And, lastly, I have known this question come from professors when they have begun to backslide. When they have grown cold in heart, and indifferent in spirit, then they have said, “The Lord does not love us; we have no evidences and tokens that he does.” Do you remember what the prodigal’s elder brother said to his father? “Lo, these many years do I serve thee, neither transgressed I at any time thy commandment: and yet thou never gavest me a kid, that I might make merry with my friends.” He said, in effect, that he never had any joy; he was just a servant in the house, and nothing more. But if he had had no joy, whose fault was it? What did his father say to him? “Son, thou art ever with me, and all that I have is thine.” If he had liked, he might not only have taken a kid, but a dozen kids, and all the goats and sheep his father had, for they were all his own. If a Christian is not happy, let him blame himself, not his Lord.
“How vast the treasure we possess!
How rich thy bounty, King of grace!
This world is ours, and worlds to come:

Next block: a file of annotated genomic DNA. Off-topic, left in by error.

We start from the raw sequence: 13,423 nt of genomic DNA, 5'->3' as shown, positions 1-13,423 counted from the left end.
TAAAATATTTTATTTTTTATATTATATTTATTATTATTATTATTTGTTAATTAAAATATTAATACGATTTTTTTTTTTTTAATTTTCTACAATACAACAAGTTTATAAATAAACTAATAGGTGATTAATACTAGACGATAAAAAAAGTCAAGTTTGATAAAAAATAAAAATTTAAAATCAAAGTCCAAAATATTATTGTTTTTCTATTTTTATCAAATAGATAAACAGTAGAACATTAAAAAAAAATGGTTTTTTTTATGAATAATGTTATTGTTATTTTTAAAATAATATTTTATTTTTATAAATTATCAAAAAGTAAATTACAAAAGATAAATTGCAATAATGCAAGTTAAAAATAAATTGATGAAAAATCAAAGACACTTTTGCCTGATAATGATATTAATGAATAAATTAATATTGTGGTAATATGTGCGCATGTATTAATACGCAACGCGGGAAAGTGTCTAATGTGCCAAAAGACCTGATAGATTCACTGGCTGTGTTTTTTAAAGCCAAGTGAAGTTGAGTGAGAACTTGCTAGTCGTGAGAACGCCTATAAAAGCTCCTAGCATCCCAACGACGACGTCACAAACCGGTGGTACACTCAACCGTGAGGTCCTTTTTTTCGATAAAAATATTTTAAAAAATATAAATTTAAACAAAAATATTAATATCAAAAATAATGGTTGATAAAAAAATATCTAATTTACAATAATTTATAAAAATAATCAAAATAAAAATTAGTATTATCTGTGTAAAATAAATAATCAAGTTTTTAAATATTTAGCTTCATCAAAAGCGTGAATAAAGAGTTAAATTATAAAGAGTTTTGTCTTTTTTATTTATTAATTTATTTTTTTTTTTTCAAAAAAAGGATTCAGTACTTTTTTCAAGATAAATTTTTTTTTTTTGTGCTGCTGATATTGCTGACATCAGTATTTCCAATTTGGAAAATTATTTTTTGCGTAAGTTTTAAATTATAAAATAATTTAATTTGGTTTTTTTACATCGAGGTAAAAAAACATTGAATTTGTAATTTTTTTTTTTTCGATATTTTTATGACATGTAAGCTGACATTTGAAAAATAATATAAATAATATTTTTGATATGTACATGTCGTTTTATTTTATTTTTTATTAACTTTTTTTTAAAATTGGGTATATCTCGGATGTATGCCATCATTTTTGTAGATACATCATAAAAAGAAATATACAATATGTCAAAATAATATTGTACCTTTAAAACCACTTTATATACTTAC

Earth is our lodge, and heaven our home.
“All things are ours; the gift of God,
The purchase of a Saviour’s blood;
While the good Spirit shows us how
To use and to improve them too.”
So we ought to be glad and to rejoice; and if we do not, it is because we have grown cold, and have wandered away from our Lord. If any of you are saying, “Wherein hast thou loved us?” drop that question at once, and come home to your Father, and let your Father’s heart be a fountain of delight to you; for he loves you, and ever will do so.
I should like to stop just now if you will all think over this one thought; it will not trouble you; it is the sweetest thought, and yet it is the simplest that ever can be. Let everyone who believes in Christ try to get the marrow out of this truth, — “The Lord loves me.” Not merely that the Lord pities me, — thinks of me, — cares for me, — all that is true; but the Lord loves me, the Lord loves me, the Lord loves me. Oh, the sweet savour of that word “love” — to be loved of the great heart which sustains the universe! O child of God, you are as much loved of God as if he had not another child to love! You have all his love, as much as if there were none but you for him to love; will you not be glad and rejoice in him? Cease your murmuring, and lift up your soul in song, and bless and praise his holy name from this time forth, and even for evermore! Amen.